An Exclusive Interview with David Gugick, SQL Server Performance Expert and Software Developer

Let’s say that I am starting to design a SQL Server-based application. Even before I start coding, what can I do now (during the design process) to help ensure that my SQL Server-based application will perform well after it is written?

Performance need to be taken into consideration at the design stage. Some things to keep in mind include:

  • Design your database using proper normalization techniques.
  • Use IDENTITY primary keys wherever possible.
  • Based on your understanding of the data, create indexes on any columns or sets of columns you think will help performance.
  • Carefully choose each table’s clustered index (range queries are the best candidates).
  • Use stored procedures exclusively.
  • Make sure programmers understand to fetch all result set data ASAP.
  • Don’t underestimate how inefficient some auto-generated SQL statements are when using tools that generate SQL for you. Some tools fetch entire data sets and sort in the client app, a potentially devastating design.
  • Document each query carefully, noting the columns used in join conditions and SQL WHERE clauses. These columns will likely make good index candidates.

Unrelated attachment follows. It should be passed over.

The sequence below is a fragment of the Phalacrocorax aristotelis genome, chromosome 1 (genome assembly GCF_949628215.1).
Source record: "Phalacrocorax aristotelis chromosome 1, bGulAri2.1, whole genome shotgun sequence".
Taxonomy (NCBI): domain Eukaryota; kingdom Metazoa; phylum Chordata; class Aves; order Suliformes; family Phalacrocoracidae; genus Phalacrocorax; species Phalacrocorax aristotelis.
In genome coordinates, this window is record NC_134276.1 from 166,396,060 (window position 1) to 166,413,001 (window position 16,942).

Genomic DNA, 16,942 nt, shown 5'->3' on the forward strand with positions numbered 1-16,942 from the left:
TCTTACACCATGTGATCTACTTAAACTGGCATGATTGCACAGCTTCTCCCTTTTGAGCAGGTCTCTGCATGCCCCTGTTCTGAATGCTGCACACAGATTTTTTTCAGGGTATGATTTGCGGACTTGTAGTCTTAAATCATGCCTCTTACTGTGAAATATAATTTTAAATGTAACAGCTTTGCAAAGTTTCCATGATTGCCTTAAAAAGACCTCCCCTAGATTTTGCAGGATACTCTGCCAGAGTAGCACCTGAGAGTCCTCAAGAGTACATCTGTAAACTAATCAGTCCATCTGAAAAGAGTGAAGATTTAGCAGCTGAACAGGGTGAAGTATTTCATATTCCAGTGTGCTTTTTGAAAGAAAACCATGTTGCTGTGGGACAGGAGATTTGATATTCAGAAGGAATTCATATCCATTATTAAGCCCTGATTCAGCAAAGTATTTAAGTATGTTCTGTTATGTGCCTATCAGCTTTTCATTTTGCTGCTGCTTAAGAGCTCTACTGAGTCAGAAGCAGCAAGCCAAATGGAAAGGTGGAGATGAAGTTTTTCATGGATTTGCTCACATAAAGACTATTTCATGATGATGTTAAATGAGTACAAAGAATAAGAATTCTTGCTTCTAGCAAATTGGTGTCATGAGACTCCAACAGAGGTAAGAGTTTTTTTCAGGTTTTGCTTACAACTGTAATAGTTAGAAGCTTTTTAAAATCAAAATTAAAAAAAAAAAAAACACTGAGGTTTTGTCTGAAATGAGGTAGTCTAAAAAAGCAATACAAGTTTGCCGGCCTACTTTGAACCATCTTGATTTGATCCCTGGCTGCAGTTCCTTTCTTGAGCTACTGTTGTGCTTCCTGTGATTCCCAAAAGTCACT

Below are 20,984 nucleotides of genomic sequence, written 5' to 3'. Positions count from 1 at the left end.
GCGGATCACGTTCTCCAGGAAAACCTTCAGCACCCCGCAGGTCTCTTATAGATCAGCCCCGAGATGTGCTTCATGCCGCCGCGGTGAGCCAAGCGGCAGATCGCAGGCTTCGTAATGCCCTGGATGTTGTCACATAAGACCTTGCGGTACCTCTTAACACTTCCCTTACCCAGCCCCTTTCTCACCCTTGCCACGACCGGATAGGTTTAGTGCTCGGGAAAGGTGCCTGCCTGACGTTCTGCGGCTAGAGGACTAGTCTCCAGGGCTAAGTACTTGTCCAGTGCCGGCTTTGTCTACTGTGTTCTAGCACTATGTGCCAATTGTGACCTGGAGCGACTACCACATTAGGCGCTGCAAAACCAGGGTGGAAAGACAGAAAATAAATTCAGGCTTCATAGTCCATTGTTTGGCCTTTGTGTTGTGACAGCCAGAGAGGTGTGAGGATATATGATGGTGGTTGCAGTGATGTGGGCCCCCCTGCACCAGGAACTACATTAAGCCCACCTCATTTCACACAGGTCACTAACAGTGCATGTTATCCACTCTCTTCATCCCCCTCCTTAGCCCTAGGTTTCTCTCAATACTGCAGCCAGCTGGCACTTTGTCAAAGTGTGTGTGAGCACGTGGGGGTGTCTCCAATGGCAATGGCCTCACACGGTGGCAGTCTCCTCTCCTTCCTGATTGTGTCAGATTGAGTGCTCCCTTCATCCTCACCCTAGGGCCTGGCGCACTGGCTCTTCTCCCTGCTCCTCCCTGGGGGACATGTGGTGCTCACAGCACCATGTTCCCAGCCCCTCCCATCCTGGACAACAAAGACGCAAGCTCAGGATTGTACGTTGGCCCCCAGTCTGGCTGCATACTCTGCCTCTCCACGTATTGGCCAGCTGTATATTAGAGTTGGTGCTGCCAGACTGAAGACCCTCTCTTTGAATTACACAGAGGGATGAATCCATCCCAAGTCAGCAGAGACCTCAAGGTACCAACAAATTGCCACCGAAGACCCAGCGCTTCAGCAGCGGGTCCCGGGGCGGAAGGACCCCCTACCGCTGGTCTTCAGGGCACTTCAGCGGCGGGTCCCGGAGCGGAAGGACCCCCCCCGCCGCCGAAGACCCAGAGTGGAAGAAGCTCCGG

• Make sure your server has sufficient memory. Memory is one of the best and cheapest server upgrades possible.
  • Don’t confuse server processing power with efficient queries.
  • Make sure developers work closely with DBAs.
  • Code, test, and tune. Repeat this process until satisfied.
  • Design an index rebuilding schedule.
  • Design standard test practices when rolling out new releases.
  • Document the performance of each new iteration of an application/database. Coefficient can really help here.

Besides what we have covered, what other tips or advice can you offer to help DBAs or developers get the best performance out of SQL Server?

I think I can cover this in just a few items: 

  • Never assume your SQL is executing efficiently. Test to be sure.
  • Never assume a query will run the same on one server as another (actual distribution and size of data makes a big difference).
  • Test and re-test every query until satisfied.
  • Use tools like the Profiler or Coefficient to watch your server activity.
  • Document your queries as you write them, rather than when you realize you have a problem.

As you can see, a lot goes into database tuning. But as with anything, the more you practice and study a subject, the easier tuning becomes. When I tune a database, I like to start with a picture of overall database activity that includes the relationships between queries and detailed query statistics. That way, I know where to begin. This is why we designed Coefficient.


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